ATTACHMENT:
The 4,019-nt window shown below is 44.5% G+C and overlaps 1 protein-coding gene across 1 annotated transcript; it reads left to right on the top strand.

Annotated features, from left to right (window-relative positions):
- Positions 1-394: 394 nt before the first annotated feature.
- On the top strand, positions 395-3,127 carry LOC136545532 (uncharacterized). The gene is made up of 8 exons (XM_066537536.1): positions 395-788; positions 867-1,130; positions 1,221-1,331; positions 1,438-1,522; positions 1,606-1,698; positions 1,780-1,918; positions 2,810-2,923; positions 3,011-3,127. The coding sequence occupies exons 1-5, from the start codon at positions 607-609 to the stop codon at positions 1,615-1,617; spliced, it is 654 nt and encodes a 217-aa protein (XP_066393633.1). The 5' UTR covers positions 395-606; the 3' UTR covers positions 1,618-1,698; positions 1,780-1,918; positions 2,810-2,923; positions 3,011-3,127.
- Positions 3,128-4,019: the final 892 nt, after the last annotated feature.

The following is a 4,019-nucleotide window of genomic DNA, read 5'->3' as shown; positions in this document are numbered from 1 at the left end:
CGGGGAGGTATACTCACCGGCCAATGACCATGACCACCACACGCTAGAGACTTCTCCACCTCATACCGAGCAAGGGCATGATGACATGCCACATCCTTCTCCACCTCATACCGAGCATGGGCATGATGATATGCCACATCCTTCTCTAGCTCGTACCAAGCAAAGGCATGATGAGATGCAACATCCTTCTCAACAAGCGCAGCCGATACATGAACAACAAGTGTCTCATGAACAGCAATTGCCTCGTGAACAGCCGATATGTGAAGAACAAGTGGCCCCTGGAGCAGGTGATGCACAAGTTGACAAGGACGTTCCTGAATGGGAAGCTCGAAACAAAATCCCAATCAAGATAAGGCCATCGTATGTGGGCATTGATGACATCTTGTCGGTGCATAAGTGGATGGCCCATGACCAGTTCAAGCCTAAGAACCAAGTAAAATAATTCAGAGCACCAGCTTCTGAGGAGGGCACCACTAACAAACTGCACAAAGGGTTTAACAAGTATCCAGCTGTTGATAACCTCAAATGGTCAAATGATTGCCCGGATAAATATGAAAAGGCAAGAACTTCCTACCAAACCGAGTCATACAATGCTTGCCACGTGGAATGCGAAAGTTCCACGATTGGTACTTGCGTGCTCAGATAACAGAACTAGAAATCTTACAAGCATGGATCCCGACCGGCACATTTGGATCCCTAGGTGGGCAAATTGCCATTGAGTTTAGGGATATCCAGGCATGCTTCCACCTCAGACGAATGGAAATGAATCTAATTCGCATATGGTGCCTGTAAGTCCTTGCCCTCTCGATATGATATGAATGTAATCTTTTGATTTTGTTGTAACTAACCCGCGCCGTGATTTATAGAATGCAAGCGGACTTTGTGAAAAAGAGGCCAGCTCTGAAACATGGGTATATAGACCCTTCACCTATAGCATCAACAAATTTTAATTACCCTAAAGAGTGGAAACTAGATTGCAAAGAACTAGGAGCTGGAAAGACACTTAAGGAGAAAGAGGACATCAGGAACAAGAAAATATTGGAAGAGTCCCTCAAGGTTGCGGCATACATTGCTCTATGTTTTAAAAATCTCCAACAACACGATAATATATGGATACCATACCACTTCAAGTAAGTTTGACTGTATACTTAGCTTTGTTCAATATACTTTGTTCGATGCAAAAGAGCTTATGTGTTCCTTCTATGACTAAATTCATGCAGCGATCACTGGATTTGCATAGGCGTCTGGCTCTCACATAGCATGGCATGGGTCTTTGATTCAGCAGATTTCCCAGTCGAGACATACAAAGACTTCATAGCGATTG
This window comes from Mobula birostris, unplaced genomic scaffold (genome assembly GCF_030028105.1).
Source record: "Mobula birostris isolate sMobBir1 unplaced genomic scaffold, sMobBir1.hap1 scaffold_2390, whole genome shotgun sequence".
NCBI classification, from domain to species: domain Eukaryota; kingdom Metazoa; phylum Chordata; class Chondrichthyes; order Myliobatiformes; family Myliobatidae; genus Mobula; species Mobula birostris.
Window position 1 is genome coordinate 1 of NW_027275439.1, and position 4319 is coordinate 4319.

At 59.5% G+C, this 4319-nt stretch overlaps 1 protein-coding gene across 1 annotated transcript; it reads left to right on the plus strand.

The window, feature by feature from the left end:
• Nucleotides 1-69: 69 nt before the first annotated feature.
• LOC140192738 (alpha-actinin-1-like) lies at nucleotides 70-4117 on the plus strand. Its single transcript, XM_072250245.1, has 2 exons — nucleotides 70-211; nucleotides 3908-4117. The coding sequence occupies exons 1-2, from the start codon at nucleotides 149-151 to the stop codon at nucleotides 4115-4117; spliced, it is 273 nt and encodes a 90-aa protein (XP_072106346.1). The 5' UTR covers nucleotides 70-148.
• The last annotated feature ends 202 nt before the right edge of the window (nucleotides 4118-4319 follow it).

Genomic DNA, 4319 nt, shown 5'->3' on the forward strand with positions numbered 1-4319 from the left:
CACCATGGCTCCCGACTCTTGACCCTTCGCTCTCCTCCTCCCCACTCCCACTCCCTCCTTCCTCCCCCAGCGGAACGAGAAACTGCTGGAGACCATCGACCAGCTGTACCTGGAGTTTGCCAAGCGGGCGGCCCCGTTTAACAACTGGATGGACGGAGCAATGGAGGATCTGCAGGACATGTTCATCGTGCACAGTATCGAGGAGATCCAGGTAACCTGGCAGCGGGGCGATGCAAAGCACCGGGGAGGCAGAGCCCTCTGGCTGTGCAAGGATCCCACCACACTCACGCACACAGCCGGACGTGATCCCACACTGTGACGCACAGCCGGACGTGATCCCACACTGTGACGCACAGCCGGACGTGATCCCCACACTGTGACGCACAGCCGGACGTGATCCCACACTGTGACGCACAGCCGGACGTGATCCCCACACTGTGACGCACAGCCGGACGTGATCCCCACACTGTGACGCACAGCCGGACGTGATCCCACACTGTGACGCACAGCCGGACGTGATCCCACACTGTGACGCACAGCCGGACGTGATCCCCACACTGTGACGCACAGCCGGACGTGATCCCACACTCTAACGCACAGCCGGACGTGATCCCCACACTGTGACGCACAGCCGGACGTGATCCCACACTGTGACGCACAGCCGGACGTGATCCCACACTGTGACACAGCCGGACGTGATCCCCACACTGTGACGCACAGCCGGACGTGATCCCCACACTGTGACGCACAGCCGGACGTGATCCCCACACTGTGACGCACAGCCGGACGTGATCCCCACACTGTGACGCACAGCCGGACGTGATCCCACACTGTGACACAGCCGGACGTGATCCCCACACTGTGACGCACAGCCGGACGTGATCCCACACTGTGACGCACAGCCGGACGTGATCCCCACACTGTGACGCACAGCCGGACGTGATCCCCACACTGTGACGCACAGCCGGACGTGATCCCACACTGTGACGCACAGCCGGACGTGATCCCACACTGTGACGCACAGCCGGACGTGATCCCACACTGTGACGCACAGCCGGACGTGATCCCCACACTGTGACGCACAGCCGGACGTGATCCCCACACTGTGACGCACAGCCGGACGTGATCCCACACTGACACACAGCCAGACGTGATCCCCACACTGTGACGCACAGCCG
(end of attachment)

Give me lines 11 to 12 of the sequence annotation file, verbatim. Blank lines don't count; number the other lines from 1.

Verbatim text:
Window position 1 is genome coordinate 1 of NW_027275439.1, and position 4319 is coordinate 4319.

At 59.5% G+C, this 4319-nt stretch overlaps 1 protein-coding gene across 1 annotated transcript; it reads left to right on the plus strand.